How to Save Money on Just About Anything
You Can Haggle Anywhere
The Kohler whirlpool tub at Home Depot was exactly what she wanted, but Anne Lundy, of Huntington Station, New York, wasn't thrilled with the $1,200 price tag, even though it was the best deal on that particular model she'd been able to find. So she decided to ask the salesperson in the plumbing aisle if he could give her a discount -- and was disappointed by his response. "How about we take off $100?" he offered. "I was thinking more like $500," Lundy said, hoping she wasn't pressing her luck. When the salesperson said he couldn't go that low, Lundy employed a tried-and-true haggling strategy, even though she didn't know it at the time. She didn't say a word. "Okay, I think I can get you $350 off," he eventually said. "Let me ask my boss." Sure enough, Lundy got her whirlpool for only $850.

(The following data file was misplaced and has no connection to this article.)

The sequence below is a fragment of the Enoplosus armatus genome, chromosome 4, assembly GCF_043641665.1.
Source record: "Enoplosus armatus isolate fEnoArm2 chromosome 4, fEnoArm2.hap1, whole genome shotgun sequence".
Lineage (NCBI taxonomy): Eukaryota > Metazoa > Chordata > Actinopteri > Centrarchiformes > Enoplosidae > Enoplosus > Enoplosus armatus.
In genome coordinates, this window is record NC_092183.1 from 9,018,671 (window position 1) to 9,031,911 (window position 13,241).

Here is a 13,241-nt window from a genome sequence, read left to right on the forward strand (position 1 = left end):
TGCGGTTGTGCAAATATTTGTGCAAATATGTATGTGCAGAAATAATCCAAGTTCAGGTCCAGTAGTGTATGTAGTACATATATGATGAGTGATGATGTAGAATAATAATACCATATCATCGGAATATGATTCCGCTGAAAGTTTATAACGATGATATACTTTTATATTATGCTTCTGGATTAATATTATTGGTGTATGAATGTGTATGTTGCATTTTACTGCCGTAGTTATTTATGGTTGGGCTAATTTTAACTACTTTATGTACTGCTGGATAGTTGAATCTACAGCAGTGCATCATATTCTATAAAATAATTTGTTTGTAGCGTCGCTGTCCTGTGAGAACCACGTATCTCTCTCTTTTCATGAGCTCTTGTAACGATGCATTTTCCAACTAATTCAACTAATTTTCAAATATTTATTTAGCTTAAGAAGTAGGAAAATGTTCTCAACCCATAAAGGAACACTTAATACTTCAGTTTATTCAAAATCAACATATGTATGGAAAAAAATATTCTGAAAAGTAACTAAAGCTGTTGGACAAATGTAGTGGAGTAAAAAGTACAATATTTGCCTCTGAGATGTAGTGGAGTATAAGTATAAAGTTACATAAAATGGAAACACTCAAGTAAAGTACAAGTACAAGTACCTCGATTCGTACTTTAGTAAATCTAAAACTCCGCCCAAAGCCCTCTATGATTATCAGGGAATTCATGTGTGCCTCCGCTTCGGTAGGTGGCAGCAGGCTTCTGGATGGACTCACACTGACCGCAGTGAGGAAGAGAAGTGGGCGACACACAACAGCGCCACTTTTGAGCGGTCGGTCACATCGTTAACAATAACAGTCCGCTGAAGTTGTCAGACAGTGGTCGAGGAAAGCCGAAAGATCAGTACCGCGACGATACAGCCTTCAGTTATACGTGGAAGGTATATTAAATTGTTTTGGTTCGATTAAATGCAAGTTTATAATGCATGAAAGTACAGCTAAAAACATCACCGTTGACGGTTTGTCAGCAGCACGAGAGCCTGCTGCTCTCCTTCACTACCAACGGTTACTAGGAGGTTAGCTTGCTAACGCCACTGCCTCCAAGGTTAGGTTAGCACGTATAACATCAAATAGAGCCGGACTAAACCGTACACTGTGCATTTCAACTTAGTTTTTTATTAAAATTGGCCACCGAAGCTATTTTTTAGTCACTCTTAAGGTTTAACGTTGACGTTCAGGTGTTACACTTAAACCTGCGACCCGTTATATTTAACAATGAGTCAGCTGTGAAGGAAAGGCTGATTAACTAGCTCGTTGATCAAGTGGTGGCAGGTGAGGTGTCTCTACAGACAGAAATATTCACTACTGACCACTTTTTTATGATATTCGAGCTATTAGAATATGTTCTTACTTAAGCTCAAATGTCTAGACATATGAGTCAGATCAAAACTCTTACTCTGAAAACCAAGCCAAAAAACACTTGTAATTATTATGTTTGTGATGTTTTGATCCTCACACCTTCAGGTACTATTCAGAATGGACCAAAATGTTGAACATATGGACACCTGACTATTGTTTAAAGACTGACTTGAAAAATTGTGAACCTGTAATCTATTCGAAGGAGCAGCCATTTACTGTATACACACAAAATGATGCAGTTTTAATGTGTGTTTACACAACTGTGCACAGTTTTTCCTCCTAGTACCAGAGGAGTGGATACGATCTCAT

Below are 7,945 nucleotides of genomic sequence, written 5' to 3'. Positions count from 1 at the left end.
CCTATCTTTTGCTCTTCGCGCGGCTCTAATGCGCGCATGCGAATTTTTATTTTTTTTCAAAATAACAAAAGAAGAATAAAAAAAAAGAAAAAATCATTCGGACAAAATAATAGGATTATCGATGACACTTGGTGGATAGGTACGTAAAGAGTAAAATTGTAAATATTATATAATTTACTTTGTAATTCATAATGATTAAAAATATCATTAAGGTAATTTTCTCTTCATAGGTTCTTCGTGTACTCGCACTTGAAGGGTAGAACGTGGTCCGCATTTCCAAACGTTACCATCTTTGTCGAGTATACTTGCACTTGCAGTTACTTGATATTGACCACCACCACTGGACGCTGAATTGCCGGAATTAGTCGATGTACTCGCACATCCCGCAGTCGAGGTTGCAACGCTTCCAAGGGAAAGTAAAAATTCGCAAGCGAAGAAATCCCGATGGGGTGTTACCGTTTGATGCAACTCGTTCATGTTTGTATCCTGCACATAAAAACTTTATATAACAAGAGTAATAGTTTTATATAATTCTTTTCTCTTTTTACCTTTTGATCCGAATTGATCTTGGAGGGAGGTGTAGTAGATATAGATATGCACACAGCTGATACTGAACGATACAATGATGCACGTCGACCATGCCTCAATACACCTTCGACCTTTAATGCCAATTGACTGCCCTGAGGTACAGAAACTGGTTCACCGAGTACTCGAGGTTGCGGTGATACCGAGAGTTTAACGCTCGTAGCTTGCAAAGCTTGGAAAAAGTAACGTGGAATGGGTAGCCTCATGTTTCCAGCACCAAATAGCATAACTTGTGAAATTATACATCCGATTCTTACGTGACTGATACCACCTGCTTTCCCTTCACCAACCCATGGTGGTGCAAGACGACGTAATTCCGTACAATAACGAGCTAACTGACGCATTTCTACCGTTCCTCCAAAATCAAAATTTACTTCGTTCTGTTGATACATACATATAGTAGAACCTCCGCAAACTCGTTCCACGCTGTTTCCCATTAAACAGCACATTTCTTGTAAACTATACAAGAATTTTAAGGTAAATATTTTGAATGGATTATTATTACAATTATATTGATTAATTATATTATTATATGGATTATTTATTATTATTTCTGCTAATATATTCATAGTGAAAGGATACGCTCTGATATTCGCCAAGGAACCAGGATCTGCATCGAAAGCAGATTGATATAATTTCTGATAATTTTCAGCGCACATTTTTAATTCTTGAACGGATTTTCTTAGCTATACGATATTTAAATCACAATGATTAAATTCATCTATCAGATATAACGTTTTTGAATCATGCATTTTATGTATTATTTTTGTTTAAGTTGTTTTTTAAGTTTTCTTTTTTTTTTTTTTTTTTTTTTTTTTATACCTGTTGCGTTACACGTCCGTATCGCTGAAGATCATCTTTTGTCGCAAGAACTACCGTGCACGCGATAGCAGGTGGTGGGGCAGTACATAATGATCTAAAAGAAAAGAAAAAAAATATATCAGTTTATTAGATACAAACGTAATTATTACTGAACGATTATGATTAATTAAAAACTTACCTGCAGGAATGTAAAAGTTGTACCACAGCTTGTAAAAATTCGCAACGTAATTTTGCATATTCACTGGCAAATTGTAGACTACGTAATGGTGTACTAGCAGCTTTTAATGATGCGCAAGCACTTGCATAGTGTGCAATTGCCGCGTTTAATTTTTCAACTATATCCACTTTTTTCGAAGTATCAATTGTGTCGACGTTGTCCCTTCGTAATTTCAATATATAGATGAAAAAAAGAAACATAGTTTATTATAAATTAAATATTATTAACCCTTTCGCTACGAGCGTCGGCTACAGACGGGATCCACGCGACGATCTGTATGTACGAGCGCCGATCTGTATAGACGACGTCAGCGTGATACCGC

If you think car dealerships are the only places where you can haggle about price, you're wrong. Ten years ago 33 percent of Americans bargained. Today that figure is 71 percent, according to the America's Research Group, a firm that studies consumer behavior. A 2007 Consumer Reports survey found that 61 percent of its readers tried to bargain prices down -- and that more than 90 percent of them were successful. "As the economy weakens, haggling is likely to become even more common," says Rick Doble, editor of Savvy-discounts.com, which offers ways to live a frugal lifestyle. Doble himself claims to save about $9,000 a year this way. In addition to big-box stores like Home Depot, he has successfully talked his way into discounts at Kmart, Barnes & Noble, Marriott hotels, and his local supermarket.